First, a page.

Madversarial. My perspective is that the correct transformation of the noun adversary into an adjective is to form adversative and not adversarial. I note that only adversative is found in most dictionaries, but both words are found in most computer spell-checking functions, and adversarial has found its way into widespread use. My secretary's perspective is that word selection should be based on efficient communication skills, even if the word is grammatically suspect. I disagree. Which is the correct word?
Even two thirds of the way through the twentieth century adversarial was nowhere to be found in dictionaries; the earliest citation for it in the Oxford English Dictionary is dated 1970. But now, judging from recent U.S. newspaper articles in the Nexis database, it is used hundreds of times as often as adversative. (In fact, these days adversative seems to come up almost exclusively in stories about southern military academies. The Augusta [Georgia] Chronicle, for example, recently mentioned "the adversative training and Spartan living conditions at The Citadel.") This would probably not be the case if everybody literate still read Latin, for we'd all be familiar with the Latin form adversativus; and adversarial, though its -ial ending also derives from Latin, would strike us as a chimerical creature.
Hardly anyone does read Latin anymore, however, and the chimeras swooping through our language are legion -- not only such well-domesticated ones as bureaucracy, pacifist, and speedometer (about all of which H. W. Fowler sputtered a bit, calling them "hybrid derivatives") but also younger, wilder ones such as Iran-contra-gate and the Teflon President,and R2D2, and ibuprofen and Advil and Motrin -- these last being an odd-looking trio of synonyms if ever there was one. It's not grammar that adversarial is assailing but purity of etymology, and our language is so polyglot generally that I can't summon up much indignation about the fact that adversative has -- let's face it -- lost out to adversarial.
Ctransparent? My impression is that it is used with two opposite meanings. Among engineers and other technical types it seems to mean that the inner workings of something are invisible to the user, whereas among the politically inclined it seems to mean that the inner workings are fully visible to the public. For example, in Envisioning Information, Edward R. Tufte used the word as a synonym for "undetectable" when he wrote, "By giving the focus over to data rather than data-containers, these design strategies are transparent and self-effacing in character. Designs so good that they are invisible." But in The Economist the word meant "fully visible": "The best solution [to campaign finance scandals] is not to restrict political donations or spending, but to make them transparent. Every penny a party receives should be made public and its source named."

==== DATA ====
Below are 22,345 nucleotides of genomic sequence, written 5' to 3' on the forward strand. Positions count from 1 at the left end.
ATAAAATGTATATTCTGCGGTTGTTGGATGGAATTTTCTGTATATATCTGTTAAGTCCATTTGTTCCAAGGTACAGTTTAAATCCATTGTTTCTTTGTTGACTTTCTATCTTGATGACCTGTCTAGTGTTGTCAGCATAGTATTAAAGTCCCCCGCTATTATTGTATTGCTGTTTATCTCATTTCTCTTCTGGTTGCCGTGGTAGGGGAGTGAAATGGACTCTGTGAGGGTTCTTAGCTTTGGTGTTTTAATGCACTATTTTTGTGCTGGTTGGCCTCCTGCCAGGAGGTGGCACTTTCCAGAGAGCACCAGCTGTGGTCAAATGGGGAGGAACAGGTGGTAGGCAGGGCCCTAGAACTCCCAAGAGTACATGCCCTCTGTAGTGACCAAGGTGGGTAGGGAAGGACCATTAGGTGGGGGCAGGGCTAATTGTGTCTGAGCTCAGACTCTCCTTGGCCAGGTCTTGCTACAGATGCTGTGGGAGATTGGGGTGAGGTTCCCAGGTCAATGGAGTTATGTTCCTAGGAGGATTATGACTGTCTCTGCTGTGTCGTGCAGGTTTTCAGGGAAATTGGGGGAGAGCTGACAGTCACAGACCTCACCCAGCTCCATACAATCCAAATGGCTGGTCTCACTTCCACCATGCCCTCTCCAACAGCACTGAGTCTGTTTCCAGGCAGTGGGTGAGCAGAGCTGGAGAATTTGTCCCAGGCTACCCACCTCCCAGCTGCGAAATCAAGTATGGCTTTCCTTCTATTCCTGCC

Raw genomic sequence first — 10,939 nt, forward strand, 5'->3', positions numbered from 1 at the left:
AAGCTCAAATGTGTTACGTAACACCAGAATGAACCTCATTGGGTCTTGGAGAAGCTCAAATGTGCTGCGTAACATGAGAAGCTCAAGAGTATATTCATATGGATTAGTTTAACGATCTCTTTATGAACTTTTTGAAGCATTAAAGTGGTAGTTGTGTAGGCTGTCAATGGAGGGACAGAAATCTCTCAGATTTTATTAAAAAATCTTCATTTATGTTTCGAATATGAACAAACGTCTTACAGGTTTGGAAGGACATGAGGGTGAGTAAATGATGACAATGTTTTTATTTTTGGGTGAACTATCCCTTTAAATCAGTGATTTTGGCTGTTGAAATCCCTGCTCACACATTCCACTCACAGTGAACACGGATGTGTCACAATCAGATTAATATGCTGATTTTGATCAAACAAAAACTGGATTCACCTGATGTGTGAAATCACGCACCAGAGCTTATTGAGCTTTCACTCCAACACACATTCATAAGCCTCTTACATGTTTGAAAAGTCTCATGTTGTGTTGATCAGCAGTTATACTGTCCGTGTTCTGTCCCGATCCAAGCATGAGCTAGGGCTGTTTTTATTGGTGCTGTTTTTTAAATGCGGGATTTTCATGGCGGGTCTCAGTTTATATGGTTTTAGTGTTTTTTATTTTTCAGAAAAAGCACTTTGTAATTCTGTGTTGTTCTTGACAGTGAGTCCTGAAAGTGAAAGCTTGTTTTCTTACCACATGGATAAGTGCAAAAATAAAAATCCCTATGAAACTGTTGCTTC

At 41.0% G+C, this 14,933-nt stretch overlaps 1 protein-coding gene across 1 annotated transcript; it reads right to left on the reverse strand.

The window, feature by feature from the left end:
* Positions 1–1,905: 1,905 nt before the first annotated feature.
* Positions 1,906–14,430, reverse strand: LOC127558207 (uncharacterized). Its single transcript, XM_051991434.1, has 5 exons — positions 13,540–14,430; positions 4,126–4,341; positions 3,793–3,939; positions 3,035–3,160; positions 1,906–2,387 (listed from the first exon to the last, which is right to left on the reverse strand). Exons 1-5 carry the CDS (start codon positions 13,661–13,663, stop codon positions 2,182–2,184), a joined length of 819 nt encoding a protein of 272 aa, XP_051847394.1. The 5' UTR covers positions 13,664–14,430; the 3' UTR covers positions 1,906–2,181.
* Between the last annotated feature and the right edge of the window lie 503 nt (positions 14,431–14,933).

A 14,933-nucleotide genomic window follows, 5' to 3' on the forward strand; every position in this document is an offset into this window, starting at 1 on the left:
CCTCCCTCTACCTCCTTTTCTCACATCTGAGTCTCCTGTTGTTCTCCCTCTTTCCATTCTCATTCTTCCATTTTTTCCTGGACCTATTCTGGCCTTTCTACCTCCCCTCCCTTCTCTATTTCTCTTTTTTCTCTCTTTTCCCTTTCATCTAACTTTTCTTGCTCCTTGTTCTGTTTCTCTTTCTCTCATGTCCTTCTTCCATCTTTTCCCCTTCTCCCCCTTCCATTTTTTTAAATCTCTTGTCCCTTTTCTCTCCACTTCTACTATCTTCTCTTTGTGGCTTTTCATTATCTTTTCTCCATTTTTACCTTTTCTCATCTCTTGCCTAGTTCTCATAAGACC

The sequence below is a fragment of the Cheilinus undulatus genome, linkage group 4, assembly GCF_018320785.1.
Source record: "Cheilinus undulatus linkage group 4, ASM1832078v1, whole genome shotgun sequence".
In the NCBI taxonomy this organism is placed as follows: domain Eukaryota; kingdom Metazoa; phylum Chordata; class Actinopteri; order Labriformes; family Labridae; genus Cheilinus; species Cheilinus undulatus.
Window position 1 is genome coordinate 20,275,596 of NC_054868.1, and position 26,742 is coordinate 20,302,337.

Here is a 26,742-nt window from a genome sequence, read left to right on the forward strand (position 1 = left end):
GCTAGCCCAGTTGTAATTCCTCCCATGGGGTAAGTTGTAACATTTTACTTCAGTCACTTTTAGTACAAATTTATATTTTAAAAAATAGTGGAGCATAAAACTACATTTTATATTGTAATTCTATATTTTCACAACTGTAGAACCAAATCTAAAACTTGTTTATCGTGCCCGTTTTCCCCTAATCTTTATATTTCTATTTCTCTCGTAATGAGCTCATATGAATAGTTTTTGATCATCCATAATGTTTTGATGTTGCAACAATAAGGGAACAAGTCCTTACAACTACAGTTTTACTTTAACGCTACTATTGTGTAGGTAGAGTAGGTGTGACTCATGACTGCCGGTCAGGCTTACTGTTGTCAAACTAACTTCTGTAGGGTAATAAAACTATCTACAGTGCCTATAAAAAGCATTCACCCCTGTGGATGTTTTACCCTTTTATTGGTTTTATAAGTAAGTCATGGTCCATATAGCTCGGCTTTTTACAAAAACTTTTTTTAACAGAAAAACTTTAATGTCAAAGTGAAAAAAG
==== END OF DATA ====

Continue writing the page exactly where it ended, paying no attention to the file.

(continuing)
Come to think of it, clear has the same peculiarity: "Those sliding glass doors are so clear that I walked right into one -- it was invisible!" "What you mean is perfectly clear to everyone -- it's obvious!" The possible ambiguity is worth keeping in mind when using either word in a context where it won't be, well, clear.
Ehim having that job," "I wonder what he thought of us going," "I appreciate you doing that."
Judith L. Anderson
Are we excited about him or about his having the job? Words ending in -ing are either gerunds, which function as nouns, or present participles, which can modify nouns. The trick with sentences like your examples is to decide which of these a given -ing word ought to be. Surely in this case we're excited about the having of the job and therefore that word should be a gerund and the pronoun should be a modifier for it -- that is, not him but the possessive his.
Similar-looking instances can be conceptually different. In "I was so excited to see him working again," the point is less that we're excited to see the working than that we're excited to see him in that situation. Your second and third examples could be on this pattern -- or perhaps they're on the other one. They are awkward as is, though, aren't they? Which brings us to the general rule: treat the -ing word as a gerund and make the other noun possessive unless there's a reason to think and do otherwise.
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Barbara Wallraff is a senior editor of The Atlantic Monthly magazine.
Illustrations by Josef Gast
The Atlantic Monthly; January 1999; Word Court; Volume 283, No. 1; page 104.